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Chronic brain damage not as prevalent in NFL players, say researchers
Date:6/25/2014

ROSEMONT, IL A study published online today in Sports Health: A Multidisciplinary Approach provides a different take on previous information regarding the prevalence of chronic brain damage in retired NFL players.

Researchers performed in-depth neurological examinations of 45 retired NFL players, ranging in age from 30-to 60-years old. The analysis included state-of-the-art magnetic resonance imaging (MRI), susceptibility weighted imaging (SWI), diffusion tensor imaging (DTI) along with comprehensive neuropsychological and neurological examinations, interviews, blood tests and APOE (apolipoprotein E) genotyping.

"Our results indicated that there were brain lesions and cognitive impairments in some of the players; however the majority of the individuals in our study had no clinical signs of chronic brain damage to the degree that has been noted in previous studies," said lead author and neurologist, Ira R. Casson, MD of the Long Island Jewish Medical Center, in New Hyde Park, New York and the Hofstra North Shore-LIJ School of Medicine, Hempstead, New York.

The players in the study had an average of 6.8 years of playing time in the NFL and reported approximately 6.9 concussions during their time in the league. The majority had normal clinical mental status. Neuropsychological testing revealed isolated impairments in 11 patients but none suffered dementia. Six players showed symptoms of moderate to severe depression. No players in the study had dysarthria, Parkinson's Disease or cerebellar dysfunction. An abnormal gene which may predict future cognitive issues such as dementia was present in 38 percent of the players, which is larger than that in the general male population.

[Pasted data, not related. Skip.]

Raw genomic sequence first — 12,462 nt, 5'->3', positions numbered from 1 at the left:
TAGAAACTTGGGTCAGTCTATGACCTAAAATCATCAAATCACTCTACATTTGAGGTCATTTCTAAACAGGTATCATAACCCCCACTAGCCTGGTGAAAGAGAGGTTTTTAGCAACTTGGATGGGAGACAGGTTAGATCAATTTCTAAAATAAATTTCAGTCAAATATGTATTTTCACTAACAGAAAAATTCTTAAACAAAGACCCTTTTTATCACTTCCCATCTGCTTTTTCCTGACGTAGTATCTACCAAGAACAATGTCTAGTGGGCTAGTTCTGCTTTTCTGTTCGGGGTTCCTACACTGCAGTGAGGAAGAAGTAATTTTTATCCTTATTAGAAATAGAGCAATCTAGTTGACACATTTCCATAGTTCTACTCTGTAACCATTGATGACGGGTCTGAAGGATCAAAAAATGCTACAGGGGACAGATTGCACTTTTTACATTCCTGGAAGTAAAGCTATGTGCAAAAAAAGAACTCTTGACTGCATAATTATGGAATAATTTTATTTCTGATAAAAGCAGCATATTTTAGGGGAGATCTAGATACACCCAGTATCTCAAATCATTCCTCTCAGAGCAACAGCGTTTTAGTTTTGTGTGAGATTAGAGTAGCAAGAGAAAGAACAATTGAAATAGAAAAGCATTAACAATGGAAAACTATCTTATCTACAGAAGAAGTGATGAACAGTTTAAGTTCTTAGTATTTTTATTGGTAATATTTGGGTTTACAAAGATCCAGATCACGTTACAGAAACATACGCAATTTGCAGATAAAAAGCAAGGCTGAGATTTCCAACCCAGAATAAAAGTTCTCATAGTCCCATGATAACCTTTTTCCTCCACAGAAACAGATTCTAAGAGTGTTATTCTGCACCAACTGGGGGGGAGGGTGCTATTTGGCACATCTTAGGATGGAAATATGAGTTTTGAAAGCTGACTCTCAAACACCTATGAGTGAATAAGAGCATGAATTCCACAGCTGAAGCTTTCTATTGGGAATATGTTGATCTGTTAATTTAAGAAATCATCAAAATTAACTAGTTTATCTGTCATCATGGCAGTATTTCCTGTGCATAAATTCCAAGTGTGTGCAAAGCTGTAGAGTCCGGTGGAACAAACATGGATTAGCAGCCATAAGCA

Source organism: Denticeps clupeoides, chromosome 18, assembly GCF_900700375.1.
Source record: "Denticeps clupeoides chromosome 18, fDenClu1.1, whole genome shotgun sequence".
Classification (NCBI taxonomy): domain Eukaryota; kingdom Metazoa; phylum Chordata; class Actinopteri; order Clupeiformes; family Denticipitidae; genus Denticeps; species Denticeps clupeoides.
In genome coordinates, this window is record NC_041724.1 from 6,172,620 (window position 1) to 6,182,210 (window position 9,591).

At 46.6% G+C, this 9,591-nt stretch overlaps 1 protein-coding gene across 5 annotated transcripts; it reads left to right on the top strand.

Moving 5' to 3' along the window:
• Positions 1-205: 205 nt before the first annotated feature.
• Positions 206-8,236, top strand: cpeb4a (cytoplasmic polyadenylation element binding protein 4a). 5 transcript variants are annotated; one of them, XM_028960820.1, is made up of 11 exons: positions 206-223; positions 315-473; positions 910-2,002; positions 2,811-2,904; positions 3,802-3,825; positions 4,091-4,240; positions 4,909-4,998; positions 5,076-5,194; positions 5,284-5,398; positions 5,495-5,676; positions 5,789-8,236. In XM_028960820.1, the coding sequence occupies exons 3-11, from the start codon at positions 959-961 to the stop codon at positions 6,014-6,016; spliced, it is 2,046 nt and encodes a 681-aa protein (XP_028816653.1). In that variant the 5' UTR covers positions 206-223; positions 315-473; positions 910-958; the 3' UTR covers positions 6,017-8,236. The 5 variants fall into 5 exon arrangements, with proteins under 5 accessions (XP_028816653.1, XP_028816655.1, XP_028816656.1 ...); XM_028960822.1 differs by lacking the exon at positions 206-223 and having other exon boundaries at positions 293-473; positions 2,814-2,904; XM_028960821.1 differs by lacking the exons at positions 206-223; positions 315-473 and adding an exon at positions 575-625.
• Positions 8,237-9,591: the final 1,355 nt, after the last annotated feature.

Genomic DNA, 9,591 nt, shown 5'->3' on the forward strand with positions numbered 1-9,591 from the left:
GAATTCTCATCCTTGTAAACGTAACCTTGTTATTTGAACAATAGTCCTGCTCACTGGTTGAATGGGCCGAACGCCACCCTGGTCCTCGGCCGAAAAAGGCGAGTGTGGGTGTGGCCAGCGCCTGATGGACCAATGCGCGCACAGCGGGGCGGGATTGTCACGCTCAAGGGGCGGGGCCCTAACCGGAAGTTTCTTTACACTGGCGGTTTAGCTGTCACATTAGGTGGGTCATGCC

Player positions in the study included: 14 linebackers, 9 offensive lineman, 8 defensive lineman, 8 defensive backs, 2 wide receivers, 2 running backs, 1 tight end and 1 who played on both the offensive and defensive line. No NFL quarterbacks
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Contact: Lisa Weisenberger
lisa@aossm.org
847-292-4900
American Orthopaedic Society for Sports Medicine
Source:Eurekalert

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